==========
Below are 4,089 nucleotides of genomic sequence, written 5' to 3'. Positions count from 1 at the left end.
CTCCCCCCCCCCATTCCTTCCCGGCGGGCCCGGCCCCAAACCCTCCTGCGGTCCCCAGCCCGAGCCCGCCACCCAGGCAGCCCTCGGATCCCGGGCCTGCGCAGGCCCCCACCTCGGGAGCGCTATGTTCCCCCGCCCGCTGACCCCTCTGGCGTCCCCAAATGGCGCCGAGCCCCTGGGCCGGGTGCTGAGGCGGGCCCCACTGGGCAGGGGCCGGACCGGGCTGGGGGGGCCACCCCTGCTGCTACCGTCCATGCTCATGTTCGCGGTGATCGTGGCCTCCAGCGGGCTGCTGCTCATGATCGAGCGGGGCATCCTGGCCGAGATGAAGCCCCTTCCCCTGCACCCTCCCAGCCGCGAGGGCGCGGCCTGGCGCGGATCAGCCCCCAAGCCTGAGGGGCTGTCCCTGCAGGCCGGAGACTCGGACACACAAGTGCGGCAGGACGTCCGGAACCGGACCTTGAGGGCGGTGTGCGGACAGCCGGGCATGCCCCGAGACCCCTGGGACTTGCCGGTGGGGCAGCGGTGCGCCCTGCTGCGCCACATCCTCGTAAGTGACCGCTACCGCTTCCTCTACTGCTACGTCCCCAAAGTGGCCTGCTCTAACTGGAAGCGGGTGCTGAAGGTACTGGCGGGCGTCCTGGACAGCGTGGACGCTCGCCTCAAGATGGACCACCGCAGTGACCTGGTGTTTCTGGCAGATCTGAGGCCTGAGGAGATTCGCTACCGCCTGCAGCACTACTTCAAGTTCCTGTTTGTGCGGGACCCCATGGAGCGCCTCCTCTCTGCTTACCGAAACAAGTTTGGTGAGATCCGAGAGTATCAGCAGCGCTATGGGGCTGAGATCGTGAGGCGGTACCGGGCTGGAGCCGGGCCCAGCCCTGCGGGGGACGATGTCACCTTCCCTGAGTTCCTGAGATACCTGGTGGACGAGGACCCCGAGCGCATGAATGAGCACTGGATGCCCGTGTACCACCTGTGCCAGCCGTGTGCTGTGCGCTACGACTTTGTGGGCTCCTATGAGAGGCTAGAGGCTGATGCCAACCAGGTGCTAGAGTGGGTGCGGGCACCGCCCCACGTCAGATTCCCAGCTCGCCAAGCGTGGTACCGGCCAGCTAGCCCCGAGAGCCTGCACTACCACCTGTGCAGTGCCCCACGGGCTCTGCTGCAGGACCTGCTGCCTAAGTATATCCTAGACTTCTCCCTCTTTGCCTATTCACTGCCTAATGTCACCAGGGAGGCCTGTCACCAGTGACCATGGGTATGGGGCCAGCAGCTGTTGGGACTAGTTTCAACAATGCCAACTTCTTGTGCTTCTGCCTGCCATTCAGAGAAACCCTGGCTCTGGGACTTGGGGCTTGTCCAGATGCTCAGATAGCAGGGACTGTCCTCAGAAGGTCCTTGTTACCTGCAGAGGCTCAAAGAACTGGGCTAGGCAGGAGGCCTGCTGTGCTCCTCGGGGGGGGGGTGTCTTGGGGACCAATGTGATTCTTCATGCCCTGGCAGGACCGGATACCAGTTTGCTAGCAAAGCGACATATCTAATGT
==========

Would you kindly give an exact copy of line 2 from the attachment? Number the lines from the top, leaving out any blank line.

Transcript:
CTCCCCCCCCCCATTCCTTCCCGGCGGGCCCGGCCCCAAACCCTCCTGCGGTCCCCAGCCCGAGCCCGCCACCCAGGCAGCCCTCGGATCCCGGGCCTGCGCAGGCCCCCACCTCGGGAGCGCTATGTTCCCCCGCCCGCTGACCCCTCTGGCGTCCCCAAATGGCGCCGAGCCCCTGGGCCGGGTGCTGAGGCGGGCCCCACTGGGCAGGGGCCGGACCGGGCTGGGGGGGCCACCCCTGCTGCTACCGTCCATGCTCATGTTCGCGGTGATCGTGGCCTCCAGCGGGCTGCTGCTCATGATCGAGCGGGGCATCCTGGCCGAGATGAAGCCCCTTCCCCTGCACCCTCCCAGCCGCGAGGGCGCGGCCTGGCGCGGATCAGCCCCCAAGCCTGAGGGGCTGTCCCTGCAGGCCGGAGACTCGGACACACAAGTGCGGCAGGACGTCCGGAACCGGACCTTGAGGGCGGTGTGCGGACAGCCGGGCATGCCCCGAGACCCCTGGGACTTGCCGGTGGGGCAGCGGTGCGCCCTGCTGCGCCACATCCTCGTAAGTGACCGCTACCGCTTCCTCTACTGCTACGTCCCCAAAGTGGCCTGCTCTAACTGGAAGCGGGTGCTGAAGGTACTGGCGGGCGTCCTGGACAGCGTGGACGCTCGCCTCAAGATGGACCACCGCAGTGACCTGGTGTTTCTGGCAGATCTGAGGCCTGAGGAGATTCGCTACCGCCTGCAGCACTACTTCAAGTTCCTGTTTGTGCGGGACCCCATGGAGCGCCTCCTCTCTGCTTACCGAAACAAGTTTGGTGAGATCCGAGAGTATCAGCAGCGCTATGGGGCTGAGATCGTGAGGCGGTACCGGGCTGGAGCCGGGCCCAGCCCTGCGGGGGACGATGTCACCTTCCCTGAGTTCCTGAGATACCTGGTGGACGAGGACCCCGAGCGCATGAATGAGCACTGGATGCCCGTGTACCACCTGTGCCAGCCGTGTGCTGTGCGCTACGACTTTGTGGGCTCCTATGAGAGGCTAGAGGCTGATGCCAACCAGGTGCTAGAGTGGGTGCGGGCACCGCCCCACGTCAGATTCCCAGCTCGCCAAGCGTGGTACCGGCCAGCTAGCCCCGAGAGCCTGCACTACCACCTGTGCAGTGCCCCACGGGCTCTGCTGCAGGACCTGCTGCCTAAGTATATCCTAGACTTCTCCCTCTTTGCCTATTCACTGCCTAATGTCACCAGGGAGGCCTGTCACCAGTGACCATGGGTATGGGGCCAGCAGCTGTTGGGACTAGTTTCAACAATGCCAACTTCTTGTGCTTCTGCCTGCCATTCAGAGAAACCCTGGCTCTGGGACTTGGGGCTTGTCCAGATGCTCAGATAGCAGGGACTGTCCTCAGAAGGTCCTTGTTACCTGCAGAGGCTCAAAGAACTGGGCTAGGCAGGAGGCCTGCTGTGCTCCTCGGGGGGGGGGTGTCTTGGGGACCAATGTGATTCTTCATGCCCTGGCAGGACCGGATACCAGTTTGCTAGCAAAGCGACATATCTAATGT